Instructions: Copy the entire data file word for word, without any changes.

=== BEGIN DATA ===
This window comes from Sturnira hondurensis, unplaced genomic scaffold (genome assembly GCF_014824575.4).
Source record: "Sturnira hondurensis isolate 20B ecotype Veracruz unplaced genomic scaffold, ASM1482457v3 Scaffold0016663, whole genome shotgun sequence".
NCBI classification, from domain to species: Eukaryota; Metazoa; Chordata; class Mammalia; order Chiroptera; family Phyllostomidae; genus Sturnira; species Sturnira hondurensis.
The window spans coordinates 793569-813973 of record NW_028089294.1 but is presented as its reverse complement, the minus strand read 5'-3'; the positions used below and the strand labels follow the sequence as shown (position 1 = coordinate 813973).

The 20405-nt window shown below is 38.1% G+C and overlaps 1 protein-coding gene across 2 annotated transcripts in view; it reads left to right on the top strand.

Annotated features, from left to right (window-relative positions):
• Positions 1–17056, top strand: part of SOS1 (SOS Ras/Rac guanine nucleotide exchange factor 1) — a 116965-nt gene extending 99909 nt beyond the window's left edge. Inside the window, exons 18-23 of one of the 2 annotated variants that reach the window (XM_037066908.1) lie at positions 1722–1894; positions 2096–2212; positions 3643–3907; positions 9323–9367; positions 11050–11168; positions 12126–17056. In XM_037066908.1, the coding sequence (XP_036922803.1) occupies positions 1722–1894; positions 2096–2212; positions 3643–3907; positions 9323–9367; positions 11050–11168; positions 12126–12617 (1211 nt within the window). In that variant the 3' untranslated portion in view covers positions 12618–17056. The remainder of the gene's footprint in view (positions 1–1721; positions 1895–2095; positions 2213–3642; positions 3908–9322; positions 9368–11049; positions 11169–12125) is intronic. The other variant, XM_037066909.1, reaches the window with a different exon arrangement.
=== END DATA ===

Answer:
This window comes from Sturnira hondurensis, unplaced genomic scaffold (genome assembly GCF_014824575.4).
Source record: "Sturnira hondurensis isolate 20B ecotype Veracruz unplaced genomic scaffold, ASM1482457v3 Scaffold0016663, whole genome shotgun sequence".
NCBI classification, from domain to species: Eukaryota; Metazoa; Chordata; class Mammalia; order Chiroptera; family Phyllostomidae; genus Sturnira; species Sturnira hondurensis.
The window spans coordinates 793569-813973 of record NW_028089294.1 but is presented as its reverse complement, the minus strand read 5'-3'; the positions used below and the strand labels follow the sequence as shown (position 1 = coordinate 813973).

The 20405-nt window shown below is 38.1% G+C and overlaps 1 protein-coding gene across 2 annotated transcripts in view; it reads left to right on the top strand.

Annotated features, from left to right (window-relative positions):
• Positions 1–17056, top strand: part of SOS1 (SOS Ras/Rac guanine nucleotide exchange factor 1) — a 116965-nt gene extending 99909 nt beyond the window's left edge. Inside the window, exons 18-23 of one of the 2 annotated variants that reach the window (XM_037066908.1) lie at positions 1722–1894; positions 2096–2212; positions 3643–3907; positions 9323–9367; positions 11050–11168; positions 12126–17056. In XM_037066908.1, the coding sequence (XP_036922803.1) occupies positions 1722–1894; positions 2096–2212; positions 3643–3907; positions 9323–9367; positions 11050–11168; positions 12126–12617 (1211 nt within the window). In that variant the 3' untranslated portion in view covers positions 12618–17056. The remainder of the gene's footprint in view (positions 1–1721; positions 1895–2095; positions 2213–3642; positions 3908–9322; positions 9368–11049; positions 11169–12125) is intronic. The other variant, XM_037066909.1, reaches the window with a different exon arrangement.